Google bets HUGE on advertising everywhere

These past few weeks, I’ve repeatedly remarked that social media marketing — while a glorious and wonderful phenomenon in its own right — is unlikely to be the death of online advertising.

This has not been a popular position. In fact, I was feeling a little lonely out on that limb.

But today, I had some company join me. And not just any company. Google, the great masters of the Internet universe, happily crawled out on this limb with me — with $750 million to purchase AdMob, the leading mobile display advertising company. (The branch is sagging under the weight of all that cash. Either that, or I need to cut back on the cheese dip.)

This is Google’s resounding vote that, while app stores are nice for occasional $0.99 revenues here and there, the real business of the online world — extending into the now fully blossoming (finally!) mobile market — is advertising.

Assuming that this deal closes (more on that in a moment), this will mean that Google will be even more of an advertising juggernaut than ever before:

  • AdWords for PPC sponsored ads on the most popular search engine;
  • AdSense for ad placements in the longest Long Tail content network;
  • YouTube for video ads in the largest online video community in the world;
  • DoubleClick for managing advertisements at enterprise-class scale;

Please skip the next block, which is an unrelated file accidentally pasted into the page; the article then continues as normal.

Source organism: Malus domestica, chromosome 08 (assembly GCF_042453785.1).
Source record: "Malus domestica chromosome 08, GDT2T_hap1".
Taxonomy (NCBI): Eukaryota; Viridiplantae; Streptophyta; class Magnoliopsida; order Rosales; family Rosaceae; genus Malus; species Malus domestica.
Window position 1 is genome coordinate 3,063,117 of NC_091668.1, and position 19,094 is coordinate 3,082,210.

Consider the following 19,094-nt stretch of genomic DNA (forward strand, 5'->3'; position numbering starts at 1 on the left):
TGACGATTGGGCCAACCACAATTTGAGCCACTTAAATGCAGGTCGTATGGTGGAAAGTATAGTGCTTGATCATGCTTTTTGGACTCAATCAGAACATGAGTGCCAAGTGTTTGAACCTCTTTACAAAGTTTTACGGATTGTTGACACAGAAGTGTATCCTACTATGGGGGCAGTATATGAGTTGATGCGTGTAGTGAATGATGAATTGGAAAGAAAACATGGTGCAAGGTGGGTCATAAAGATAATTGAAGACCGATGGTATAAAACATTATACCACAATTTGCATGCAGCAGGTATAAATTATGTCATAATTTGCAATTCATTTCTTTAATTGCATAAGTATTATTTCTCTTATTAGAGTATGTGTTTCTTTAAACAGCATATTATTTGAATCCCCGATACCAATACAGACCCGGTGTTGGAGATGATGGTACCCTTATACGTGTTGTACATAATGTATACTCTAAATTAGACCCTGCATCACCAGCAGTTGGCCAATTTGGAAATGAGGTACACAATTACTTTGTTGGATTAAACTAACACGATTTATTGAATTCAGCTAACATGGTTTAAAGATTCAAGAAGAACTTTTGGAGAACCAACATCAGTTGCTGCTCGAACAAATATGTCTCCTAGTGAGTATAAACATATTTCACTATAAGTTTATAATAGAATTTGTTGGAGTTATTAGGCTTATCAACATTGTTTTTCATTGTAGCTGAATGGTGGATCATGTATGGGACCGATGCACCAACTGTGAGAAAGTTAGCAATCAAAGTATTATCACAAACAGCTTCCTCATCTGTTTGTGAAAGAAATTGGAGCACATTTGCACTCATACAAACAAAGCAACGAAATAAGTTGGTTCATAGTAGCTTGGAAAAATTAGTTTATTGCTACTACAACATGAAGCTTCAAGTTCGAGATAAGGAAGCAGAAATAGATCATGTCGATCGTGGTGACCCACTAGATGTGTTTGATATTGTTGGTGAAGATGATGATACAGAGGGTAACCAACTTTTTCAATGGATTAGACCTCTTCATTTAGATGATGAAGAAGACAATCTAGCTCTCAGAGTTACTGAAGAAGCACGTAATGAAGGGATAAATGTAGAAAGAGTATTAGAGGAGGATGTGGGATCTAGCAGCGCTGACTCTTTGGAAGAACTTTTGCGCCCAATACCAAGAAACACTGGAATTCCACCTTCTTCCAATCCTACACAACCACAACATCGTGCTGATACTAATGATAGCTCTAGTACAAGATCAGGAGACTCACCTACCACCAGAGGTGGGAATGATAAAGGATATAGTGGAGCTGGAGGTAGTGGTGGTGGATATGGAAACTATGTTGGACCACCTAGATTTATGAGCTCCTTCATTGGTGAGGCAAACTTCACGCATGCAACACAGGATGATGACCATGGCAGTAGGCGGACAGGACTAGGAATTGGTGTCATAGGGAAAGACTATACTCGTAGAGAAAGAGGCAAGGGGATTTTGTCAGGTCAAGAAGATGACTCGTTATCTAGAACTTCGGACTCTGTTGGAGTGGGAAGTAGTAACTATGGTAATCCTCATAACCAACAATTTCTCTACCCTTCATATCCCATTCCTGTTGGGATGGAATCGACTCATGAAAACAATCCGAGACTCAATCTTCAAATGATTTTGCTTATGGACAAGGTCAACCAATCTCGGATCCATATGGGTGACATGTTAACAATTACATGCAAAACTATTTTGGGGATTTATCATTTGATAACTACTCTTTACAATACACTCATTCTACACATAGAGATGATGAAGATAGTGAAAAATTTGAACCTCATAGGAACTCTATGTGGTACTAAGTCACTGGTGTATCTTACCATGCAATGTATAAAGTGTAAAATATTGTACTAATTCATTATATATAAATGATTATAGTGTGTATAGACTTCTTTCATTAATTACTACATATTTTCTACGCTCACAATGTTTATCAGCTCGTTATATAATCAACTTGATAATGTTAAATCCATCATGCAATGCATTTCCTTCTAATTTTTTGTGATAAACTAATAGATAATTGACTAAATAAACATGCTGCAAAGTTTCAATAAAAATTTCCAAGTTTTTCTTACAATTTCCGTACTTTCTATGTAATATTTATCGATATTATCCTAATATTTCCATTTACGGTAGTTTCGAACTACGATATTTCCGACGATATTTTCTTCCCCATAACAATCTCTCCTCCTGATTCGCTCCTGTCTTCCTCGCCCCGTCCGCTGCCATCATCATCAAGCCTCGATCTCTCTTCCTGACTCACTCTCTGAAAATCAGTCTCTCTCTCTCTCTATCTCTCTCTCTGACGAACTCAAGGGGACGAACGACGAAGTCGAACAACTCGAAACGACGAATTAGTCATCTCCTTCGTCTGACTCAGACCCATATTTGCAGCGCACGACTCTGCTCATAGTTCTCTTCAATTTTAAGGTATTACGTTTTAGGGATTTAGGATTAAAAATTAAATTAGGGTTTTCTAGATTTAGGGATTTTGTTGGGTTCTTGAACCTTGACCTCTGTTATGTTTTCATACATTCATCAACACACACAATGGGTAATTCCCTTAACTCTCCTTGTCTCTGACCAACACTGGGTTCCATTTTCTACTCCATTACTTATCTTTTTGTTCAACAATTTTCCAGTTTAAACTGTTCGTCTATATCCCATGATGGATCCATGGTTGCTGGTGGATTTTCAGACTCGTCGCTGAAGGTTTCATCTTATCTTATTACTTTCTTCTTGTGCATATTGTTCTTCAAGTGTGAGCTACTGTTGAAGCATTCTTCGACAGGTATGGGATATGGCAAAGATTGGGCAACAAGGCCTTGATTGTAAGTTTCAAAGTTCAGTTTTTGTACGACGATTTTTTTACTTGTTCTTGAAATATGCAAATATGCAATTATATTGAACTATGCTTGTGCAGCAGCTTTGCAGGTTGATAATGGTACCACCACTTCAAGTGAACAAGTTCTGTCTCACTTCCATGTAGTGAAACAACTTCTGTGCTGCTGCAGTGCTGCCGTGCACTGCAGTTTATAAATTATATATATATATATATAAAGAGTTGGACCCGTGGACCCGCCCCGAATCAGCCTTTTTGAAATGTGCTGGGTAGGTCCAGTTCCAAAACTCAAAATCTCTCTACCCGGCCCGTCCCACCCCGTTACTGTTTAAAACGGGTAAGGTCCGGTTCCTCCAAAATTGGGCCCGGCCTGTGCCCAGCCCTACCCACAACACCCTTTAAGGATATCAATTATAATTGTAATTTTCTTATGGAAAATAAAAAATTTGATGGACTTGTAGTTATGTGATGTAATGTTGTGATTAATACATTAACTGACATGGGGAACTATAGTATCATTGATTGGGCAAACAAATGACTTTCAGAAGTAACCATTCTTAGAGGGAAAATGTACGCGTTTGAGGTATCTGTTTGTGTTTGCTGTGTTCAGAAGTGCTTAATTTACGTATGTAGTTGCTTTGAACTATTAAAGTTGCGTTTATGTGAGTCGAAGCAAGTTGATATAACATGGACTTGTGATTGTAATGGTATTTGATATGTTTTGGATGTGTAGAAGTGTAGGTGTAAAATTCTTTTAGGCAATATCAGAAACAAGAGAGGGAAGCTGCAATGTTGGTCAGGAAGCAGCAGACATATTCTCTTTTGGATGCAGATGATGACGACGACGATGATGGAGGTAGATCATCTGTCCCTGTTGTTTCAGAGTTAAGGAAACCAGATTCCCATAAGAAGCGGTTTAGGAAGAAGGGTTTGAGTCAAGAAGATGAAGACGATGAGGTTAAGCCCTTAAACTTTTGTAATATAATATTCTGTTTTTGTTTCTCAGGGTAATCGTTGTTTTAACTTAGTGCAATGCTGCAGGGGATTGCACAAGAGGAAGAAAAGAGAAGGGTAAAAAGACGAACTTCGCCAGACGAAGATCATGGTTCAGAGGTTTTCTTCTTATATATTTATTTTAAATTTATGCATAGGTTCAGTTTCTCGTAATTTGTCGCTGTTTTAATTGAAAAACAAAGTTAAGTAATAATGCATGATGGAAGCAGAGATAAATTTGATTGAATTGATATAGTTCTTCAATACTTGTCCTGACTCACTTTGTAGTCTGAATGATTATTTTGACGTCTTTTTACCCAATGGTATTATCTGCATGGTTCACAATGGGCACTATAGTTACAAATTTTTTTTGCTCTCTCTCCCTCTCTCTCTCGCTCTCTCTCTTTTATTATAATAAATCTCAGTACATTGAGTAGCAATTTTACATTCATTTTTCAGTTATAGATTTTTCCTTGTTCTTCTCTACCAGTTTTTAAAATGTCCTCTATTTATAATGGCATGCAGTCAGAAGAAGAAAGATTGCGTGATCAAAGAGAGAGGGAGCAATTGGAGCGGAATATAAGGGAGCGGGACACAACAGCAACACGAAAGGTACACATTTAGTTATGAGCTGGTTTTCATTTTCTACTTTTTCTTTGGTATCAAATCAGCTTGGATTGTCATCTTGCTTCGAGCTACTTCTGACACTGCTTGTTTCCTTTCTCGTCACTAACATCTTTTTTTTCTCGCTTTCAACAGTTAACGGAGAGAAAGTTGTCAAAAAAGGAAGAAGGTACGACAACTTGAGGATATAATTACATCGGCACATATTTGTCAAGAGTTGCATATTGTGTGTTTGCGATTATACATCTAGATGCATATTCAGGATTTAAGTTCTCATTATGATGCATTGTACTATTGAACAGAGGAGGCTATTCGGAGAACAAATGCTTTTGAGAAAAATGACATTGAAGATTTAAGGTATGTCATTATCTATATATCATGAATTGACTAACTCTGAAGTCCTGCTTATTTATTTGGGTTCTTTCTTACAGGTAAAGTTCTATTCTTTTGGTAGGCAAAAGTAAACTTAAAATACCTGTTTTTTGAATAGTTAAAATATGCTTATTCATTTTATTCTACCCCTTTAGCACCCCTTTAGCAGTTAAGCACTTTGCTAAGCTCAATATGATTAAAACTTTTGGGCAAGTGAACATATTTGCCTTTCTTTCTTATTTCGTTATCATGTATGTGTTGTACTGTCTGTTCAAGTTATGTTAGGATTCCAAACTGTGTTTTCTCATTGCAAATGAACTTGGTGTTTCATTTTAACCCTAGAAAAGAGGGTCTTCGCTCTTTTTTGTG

• Google TV Ads for bringing AdWords sensibility to television ads;
  • and now AdMob for mobile advertising with web display ads and app display ads;

When you line it up end-to-end, that’s a tremendous paid media portfolio.

I’d say the phrase “Internet dominating paid media portfolio,” but that’s probably not what Google wants to hear — as there’s already talk about Google-AdMob antitrust issues.

It will be interesting to see how that debate evolves.

However, their intentions to make this acquisition still count as a vote for a long and prosperous future for online advertising.

It’s ironic. Google has a reputation of being a very engineering-driven company, not a particularly strong marketing culture. Yet in the battle for the future of advertising, they’ve become the staunchest advocate of its survival and rebirth.

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